Milan Kumar (10) can’t wait to go back to the Dr Bhau Daji Lad Museum, where he had his first brush with moulding clay.
“Using a potter’s wheel was thrilling,” said Milan Kumar, a civic school student. “We had never done anything like that before.”
In the midst of a bustling Byculla, the once decrepit museum, is quietly working on a renaissance — hand in hand with children.
During the past year, 30 workshops built around the museum’s silverware and pottery collections have been held for students from civic and private schools and educational NGOs.
Pitched at eight to 14-year-olds, the workshops, conducted in Marathi, Hindi and English are part of the museum’s broader strategy to enliven museums as spaces that engage people.
“Museums are fundamental to society and the process of education,” said Tasneem Mehta, the museum’s honorary director and managing trustee. “They can be used to further cognitive learning,” she added.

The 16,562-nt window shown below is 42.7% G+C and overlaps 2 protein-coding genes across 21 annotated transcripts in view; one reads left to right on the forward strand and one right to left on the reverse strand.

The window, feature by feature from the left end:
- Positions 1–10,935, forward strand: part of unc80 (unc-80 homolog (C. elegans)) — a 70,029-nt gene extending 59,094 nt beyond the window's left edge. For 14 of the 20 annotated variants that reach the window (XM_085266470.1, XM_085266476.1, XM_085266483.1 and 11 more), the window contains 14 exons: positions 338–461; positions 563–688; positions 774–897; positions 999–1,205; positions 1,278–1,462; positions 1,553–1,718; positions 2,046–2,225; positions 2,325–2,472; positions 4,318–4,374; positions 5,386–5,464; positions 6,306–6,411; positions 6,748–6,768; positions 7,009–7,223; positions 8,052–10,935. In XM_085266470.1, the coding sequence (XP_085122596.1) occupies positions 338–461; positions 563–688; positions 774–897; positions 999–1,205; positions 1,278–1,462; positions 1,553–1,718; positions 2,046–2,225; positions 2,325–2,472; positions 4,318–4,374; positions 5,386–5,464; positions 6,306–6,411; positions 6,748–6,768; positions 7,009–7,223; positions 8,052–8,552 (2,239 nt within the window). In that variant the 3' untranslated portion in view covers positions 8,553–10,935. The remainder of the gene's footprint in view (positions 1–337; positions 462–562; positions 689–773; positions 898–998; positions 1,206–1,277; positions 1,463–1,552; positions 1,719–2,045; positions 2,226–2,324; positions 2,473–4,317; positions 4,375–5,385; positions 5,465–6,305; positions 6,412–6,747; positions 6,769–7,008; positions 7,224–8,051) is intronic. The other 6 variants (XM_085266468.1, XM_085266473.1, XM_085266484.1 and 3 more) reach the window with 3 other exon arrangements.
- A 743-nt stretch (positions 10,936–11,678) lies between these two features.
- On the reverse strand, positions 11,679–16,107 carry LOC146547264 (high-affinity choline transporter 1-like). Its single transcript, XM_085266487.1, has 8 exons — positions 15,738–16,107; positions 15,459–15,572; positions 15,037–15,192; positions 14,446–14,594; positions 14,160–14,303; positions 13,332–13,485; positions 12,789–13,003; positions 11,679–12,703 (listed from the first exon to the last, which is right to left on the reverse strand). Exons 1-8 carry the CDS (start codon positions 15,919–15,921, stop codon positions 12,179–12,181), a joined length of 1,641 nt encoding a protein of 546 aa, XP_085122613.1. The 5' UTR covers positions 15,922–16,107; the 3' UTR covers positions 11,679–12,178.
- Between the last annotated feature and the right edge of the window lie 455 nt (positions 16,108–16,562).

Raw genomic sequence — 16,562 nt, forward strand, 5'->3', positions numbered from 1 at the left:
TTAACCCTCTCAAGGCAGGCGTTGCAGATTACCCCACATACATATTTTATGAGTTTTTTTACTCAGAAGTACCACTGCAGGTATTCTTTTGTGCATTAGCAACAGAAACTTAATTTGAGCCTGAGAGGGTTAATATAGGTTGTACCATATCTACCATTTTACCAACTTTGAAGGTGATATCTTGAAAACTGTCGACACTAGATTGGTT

At the museum, students were introduced to the pottery collection and participated in a workshop to design clay pots in the garden.
“The whole point was to make the museum objects come alive for the kids,” said Purnima Sampat, who helped conceptualise the workshops.
For the civic school students and NGOs, the workshops are free.
Many of these children, unlike their counterparts in private schools had never seen such silverware before.
“Thus it is important for us to pitch the workshop to suit participants,” added Sampat.
Students are lapping up this hands-on, audio-visual approach to history and art.
“It’s exciting to learn by doing something with our hands,” said Sofia Samee (10), a DY Patil International School student.
The museum is also working on a heritage club, an online magazine for children, a family day and a children’s centre.